Brown Butter - what is it? How do you make it? And why use Brown Butter in Baking?
Brown Butter is exactly what it says it is, butter that is brown. But how and why do you make it brown?
Brown butter is butter that has been melted and cooked until the water has evaporated and the milk solids have toasted and caramelised and become nutty and delicious. It's not a difficult process, and it surprises me that as simple as it is, why do not more people do it? I guess it might have something to do with it taking a little extra time. Time that a lot of people may think they don't have.
However, if you're thinking you can't be bothered to take a few minutes to brown butter you are seriously missing out. The extra nutty notes it brings to many bakes is well worth the extra effort.
What actually happens to butter when you brown it?
As you melt the butter the milk solids will be heavier and naturally fall to the bottom of the pan. The heat from the pan will then start to toast the solids giving them a distinct nutty flavour. The process of toasting the solids is the same as when you sear meat (or brown it). It gives it a great caramel, toasty taste.
How to Brown Butter
Browning your butter is a really simple process. Simply place your butter in a heavy bottom pan and melt on medium heat. Once the butter is melted cook on a low/medium heat. Swirl it round or stir it every so often, to stop it burning. After 10-15 minutes, maybe sooner, you will have a glorious, nutty colour butter.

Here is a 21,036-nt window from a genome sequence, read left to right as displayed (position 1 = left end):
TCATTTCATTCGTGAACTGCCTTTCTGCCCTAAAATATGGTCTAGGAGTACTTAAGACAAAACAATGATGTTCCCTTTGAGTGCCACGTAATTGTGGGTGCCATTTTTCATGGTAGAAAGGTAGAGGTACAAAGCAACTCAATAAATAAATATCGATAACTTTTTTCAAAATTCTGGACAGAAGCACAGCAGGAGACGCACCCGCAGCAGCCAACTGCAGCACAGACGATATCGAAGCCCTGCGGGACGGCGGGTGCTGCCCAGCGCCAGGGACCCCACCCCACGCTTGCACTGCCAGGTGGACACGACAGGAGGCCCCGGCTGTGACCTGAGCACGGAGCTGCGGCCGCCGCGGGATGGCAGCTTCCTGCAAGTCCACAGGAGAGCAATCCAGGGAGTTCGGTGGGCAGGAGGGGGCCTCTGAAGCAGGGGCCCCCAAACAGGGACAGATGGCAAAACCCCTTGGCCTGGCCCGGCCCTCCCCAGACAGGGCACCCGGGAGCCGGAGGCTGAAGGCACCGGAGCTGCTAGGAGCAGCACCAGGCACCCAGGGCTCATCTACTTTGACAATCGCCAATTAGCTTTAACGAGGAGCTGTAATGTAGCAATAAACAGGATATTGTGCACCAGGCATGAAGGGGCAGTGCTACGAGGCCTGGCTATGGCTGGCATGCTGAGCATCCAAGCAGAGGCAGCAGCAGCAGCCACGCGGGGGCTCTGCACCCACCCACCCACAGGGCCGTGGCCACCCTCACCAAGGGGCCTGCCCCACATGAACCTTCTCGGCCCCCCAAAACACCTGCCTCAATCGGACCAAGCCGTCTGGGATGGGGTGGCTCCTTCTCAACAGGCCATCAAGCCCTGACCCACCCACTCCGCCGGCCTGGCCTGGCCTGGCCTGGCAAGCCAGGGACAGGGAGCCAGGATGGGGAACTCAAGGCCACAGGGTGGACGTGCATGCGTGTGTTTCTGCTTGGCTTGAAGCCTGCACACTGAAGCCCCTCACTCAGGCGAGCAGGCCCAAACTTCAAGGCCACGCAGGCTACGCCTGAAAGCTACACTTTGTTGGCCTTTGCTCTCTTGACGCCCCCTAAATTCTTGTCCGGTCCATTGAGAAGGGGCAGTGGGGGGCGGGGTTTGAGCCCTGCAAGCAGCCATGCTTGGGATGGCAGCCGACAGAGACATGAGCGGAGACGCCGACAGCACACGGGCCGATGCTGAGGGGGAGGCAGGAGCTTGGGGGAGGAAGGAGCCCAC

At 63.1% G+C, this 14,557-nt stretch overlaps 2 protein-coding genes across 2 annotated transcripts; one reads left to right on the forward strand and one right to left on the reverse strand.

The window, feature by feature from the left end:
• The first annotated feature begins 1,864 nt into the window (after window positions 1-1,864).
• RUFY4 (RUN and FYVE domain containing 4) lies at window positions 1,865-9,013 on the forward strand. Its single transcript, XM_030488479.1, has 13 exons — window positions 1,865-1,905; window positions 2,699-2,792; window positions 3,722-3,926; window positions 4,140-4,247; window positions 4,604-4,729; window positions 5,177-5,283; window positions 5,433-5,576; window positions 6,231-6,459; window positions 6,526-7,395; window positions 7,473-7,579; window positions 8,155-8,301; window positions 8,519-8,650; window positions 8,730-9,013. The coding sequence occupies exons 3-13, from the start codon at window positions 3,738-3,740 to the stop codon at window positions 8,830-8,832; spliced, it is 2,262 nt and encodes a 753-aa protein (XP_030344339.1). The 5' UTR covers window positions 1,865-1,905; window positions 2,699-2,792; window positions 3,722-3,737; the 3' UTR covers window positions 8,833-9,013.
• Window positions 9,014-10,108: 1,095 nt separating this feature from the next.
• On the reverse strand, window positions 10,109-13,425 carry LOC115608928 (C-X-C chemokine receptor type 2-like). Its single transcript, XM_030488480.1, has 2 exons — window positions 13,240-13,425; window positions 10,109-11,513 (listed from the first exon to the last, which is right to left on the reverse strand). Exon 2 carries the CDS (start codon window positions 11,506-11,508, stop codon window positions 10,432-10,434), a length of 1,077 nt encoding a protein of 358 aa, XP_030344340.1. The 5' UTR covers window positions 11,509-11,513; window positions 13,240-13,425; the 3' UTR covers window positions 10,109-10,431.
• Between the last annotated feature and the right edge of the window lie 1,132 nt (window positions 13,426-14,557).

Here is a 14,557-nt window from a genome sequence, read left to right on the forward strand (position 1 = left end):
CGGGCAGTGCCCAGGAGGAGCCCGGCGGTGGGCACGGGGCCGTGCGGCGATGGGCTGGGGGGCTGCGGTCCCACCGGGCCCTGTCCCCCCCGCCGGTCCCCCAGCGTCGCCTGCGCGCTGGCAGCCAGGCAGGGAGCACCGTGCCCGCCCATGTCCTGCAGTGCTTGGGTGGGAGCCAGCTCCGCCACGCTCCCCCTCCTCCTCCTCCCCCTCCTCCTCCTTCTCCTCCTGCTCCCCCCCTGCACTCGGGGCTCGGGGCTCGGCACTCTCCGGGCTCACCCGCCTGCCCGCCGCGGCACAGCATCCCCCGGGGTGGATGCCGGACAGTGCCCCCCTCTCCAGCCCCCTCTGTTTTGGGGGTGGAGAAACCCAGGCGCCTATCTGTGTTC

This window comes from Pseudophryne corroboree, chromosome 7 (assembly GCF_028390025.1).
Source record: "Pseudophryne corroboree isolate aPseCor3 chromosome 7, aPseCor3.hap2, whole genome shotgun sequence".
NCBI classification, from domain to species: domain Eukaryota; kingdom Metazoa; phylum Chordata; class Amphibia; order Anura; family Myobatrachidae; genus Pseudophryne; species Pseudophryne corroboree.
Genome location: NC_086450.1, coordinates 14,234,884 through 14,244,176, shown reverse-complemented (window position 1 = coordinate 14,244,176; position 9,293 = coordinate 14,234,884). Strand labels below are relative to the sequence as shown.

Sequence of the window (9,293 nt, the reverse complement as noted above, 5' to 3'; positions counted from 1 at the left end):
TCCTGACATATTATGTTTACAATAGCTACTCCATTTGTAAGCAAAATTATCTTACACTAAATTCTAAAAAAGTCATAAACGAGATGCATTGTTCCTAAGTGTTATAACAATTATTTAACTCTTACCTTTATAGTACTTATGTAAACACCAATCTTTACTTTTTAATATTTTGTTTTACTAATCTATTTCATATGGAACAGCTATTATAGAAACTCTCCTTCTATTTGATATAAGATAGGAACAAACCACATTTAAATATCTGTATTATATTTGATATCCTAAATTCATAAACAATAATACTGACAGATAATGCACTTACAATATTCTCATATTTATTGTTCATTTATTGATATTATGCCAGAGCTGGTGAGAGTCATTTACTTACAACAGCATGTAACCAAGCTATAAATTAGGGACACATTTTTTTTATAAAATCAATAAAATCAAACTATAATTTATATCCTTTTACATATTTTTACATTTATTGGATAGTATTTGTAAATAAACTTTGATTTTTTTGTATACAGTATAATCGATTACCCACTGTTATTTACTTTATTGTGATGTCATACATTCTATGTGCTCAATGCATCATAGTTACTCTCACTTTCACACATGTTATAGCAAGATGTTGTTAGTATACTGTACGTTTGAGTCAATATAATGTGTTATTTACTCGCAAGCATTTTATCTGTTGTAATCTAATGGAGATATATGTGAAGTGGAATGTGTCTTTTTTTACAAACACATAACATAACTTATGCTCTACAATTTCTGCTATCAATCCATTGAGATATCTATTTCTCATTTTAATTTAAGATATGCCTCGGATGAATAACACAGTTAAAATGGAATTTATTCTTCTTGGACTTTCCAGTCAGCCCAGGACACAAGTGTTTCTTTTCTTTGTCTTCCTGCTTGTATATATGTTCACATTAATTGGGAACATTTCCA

Be careful through it doesn;t take long for it to go from Brown to Burnt so keep a check on it. Because no-one wants to be using burnt butter in their baking.
Once its browned pour it into a bowl, along with all the toasty bits at the bottom, and leave to cool down.
How to Use Brown Butter in Baking
Brown Butter really elevates the flavour in many bakes and dishes. There is lot online about how it can make your savoury dishes better, but how about your bakes? It tastes great in anything nutty, toffee flavoured or with caramel tones. For example you can use it in Cookies, Blondies, Banana Bread, Coffee and Walnut Cake, Toffee Cake, Brown Sugar Sponge, Gingerbread etc etc.
Brown Butter can be used either in it's liquid form, or you can leave it to solidify. It really depends on what the recipe you're using it in calls for. It can be kept in the fridge for a few days in an airtight container if you don't need to use it all straight away.
Replenish the Moisture!
One very important thing to remember, however, is you have cooked all the moisture out of it. Butter is mainly fat, but it also has a small amount of water in it. When you brown it you will evaporate that water. So if you swap out your normal butter for brown butter, like for like, you will actually be removing some of the moisture from the recipe, which may result in a dry or crumbly bake.
Therefore, I always add 10% more moisture back into the bake in the form of water, milk or cream, depending on what the recipe will suit best. So for example if you're using 100gms of brown butter, add 10gms (or 2 teaspoons) of liquid.
Brown Butter may take a little while to do, but seriously, if you want to up the flavour in some of your favourite cakes, I highly recommend it.
For other information about ingredients, check out my post 'Cakes Essential Ingredients'.
If you'd like to enjoy recipes made with Brown Butter try: Grasmere Gingerbread.